3 Moving Tips for Home Sellers

Selling your home and relocating to a new residence may seem difficult. Fortunately, we’re here to help you take the guesswork out of packing up your belongings and moving to your new house.

Here are three moving tips that every home seller needs to know.

1. Make Reservations with a Moving Company.

After you sell your house, you’ll want to make reservations with a moving company as soon as possible. By doing so, you’ll be able to ensure that you can get movers to your house before you need to have all of your belongings out of your residence.

Remember, the longer you wait to book a moving company, the less likely it becomes that you’ll be able to find one in time for your upcoming move. But if you take a proactive approach to your move, you’ll be able to book a moving company with plenty of time to spare.

Don’t forget to shop around for a moving company too. This will ensure that you won’t have to break your budget to employ friendly, professionally trained movers to help you transport your belongings from Point A to Point B.

2. Clean Out Every Room in Your House.

Although you’ve already devoted plenty of time and resources to keep your home clean and neat as you tried to sell it, you’ll want to conduct a final sweep of every room before you move.

Cleaning out your entire home will enable you to double-check to ensure that you’ve packed up everything and reduce the risk that you’ll leave something behind. Plus, doing a final sweep will enable you to locate and get rid of any forgotten items that you won’t need at your new address.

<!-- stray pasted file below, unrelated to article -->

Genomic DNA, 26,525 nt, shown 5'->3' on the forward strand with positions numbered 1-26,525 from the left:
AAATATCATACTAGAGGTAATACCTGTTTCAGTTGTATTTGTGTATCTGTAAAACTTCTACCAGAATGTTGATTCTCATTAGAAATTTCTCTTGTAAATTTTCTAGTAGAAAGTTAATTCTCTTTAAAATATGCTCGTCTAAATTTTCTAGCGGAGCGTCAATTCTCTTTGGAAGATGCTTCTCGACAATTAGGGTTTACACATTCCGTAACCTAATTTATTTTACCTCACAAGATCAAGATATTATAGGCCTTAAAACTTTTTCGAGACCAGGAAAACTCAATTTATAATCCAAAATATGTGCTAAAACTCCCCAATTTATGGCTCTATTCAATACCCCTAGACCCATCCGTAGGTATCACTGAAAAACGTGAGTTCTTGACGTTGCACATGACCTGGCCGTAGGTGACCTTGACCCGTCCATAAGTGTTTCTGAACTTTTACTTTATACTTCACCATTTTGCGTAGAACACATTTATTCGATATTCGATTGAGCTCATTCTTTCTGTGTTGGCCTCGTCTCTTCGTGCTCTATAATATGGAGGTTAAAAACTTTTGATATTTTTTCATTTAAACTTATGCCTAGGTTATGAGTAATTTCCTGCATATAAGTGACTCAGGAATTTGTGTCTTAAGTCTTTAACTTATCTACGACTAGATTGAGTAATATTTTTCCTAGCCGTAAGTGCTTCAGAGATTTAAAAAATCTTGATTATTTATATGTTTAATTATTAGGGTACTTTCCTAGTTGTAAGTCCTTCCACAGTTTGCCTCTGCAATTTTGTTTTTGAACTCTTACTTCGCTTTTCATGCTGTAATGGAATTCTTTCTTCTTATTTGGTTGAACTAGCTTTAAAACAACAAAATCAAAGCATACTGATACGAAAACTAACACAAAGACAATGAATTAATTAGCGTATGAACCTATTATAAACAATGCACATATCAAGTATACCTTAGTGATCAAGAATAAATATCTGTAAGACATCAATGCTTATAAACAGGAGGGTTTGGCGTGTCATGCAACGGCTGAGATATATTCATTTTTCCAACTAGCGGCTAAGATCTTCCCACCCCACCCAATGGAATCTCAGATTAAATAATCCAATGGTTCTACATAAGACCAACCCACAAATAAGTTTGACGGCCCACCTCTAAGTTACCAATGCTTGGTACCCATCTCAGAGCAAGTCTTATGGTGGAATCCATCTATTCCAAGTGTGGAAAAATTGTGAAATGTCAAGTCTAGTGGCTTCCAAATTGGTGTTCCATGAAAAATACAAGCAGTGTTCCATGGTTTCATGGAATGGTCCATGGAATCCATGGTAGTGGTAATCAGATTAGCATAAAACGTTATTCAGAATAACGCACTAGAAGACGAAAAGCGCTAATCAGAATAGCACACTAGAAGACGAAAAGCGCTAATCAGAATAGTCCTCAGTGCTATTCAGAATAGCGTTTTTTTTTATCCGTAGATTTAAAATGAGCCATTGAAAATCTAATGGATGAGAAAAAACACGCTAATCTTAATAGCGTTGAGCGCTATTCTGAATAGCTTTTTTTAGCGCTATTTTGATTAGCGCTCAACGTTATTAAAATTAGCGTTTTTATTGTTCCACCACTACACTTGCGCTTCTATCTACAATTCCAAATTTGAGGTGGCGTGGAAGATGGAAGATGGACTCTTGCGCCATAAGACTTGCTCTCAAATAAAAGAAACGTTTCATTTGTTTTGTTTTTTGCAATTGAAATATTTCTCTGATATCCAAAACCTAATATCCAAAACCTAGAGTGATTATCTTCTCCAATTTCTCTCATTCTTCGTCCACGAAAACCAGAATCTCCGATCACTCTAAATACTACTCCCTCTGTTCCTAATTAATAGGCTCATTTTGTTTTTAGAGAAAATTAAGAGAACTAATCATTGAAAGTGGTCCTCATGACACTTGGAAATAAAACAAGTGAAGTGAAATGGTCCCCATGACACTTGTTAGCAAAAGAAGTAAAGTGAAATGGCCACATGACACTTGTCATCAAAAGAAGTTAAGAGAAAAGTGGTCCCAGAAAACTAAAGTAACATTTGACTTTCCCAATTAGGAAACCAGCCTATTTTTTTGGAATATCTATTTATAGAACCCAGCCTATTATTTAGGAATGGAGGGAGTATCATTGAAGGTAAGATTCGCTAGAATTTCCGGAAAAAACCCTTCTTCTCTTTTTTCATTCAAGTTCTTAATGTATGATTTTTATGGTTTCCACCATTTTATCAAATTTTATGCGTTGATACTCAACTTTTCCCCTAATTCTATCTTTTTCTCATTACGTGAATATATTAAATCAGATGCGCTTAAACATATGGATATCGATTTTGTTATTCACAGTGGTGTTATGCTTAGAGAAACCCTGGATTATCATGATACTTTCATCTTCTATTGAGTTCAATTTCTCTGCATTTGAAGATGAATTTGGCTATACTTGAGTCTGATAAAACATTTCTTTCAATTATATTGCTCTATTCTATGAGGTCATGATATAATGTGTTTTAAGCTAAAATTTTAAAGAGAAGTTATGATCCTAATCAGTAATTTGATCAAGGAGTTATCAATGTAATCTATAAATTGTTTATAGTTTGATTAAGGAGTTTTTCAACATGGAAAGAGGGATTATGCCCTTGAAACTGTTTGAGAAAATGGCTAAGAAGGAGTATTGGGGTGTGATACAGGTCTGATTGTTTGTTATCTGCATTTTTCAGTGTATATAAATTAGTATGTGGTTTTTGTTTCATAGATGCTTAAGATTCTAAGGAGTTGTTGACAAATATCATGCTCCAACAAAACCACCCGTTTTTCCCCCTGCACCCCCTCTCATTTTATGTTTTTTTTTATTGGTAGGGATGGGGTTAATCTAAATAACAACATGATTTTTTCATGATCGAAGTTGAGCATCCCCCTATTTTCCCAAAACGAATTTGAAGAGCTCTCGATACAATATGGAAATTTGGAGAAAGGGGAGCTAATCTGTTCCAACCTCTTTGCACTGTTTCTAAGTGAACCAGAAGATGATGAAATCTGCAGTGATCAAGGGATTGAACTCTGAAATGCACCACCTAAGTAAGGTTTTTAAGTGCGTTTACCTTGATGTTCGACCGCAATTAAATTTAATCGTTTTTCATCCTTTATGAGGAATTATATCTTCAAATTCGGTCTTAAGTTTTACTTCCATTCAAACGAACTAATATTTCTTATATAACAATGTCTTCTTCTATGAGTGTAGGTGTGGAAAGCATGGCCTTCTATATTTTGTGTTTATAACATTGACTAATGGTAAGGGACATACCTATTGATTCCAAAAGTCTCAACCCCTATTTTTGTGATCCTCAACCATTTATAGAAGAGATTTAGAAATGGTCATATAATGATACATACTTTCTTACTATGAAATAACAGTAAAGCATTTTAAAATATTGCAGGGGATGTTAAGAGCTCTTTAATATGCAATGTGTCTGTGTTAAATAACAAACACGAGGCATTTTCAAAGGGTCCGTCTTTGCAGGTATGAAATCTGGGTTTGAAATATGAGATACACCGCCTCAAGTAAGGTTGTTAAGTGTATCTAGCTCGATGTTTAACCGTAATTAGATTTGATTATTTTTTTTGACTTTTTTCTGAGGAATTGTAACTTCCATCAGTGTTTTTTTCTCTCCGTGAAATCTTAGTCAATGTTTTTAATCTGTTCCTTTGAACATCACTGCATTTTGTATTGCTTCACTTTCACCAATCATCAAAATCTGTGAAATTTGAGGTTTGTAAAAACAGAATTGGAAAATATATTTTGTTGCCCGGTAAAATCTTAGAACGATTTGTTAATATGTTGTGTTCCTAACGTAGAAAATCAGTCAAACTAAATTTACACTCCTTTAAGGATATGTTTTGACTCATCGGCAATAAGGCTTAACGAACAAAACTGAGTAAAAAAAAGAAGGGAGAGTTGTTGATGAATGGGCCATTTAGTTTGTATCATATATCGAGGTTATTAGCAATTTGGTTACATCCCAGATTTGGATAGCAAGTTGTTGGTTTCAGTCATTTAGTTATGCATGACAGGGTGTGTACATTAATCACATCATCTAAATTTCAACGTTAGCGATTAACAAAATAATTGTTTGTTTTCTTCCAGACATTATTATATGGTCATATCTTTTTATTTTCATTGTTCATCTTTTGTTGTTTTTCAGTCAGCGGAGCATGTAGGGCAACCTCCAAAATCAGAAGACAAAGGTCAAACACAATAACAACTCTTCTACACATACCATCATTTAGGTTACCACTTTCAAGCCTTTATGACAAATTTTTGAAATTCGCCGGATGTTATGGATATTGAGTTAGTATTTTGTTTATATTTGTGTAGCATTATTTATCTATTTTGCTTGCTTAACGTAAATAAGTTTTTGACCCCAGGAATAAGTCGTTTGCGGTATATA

Spend some time cleaning out your home, and ultimately, you’ll be better equipped to pack up all of your belongings and avoid the risk of forgetting items hidden in your attic, basement or other areas of your house.

3. Disconnect All of Your Home Services.

Contact your electric utility provider, phone and internet services provider and other utility services companies to inform them about your upcoming relocation. This will enable you to cancel services or transfer them to your new address.

When it comes to disconnecting services, be sure to give your service provider as much notice as possible. For instance, calling your internet services provider to cancel your services on the day of your move could be problematic, as you may need to return equipment.

However, if you reach out to a service provider at least a few weeks before your move, you can plan accordingly.

Furthermore, if you ever have concerns or questions about moving, your real estate agent may be able to help you. This professional can offer moving recommendations and tips and might even be able to put you in touch with expert movers in your area as well.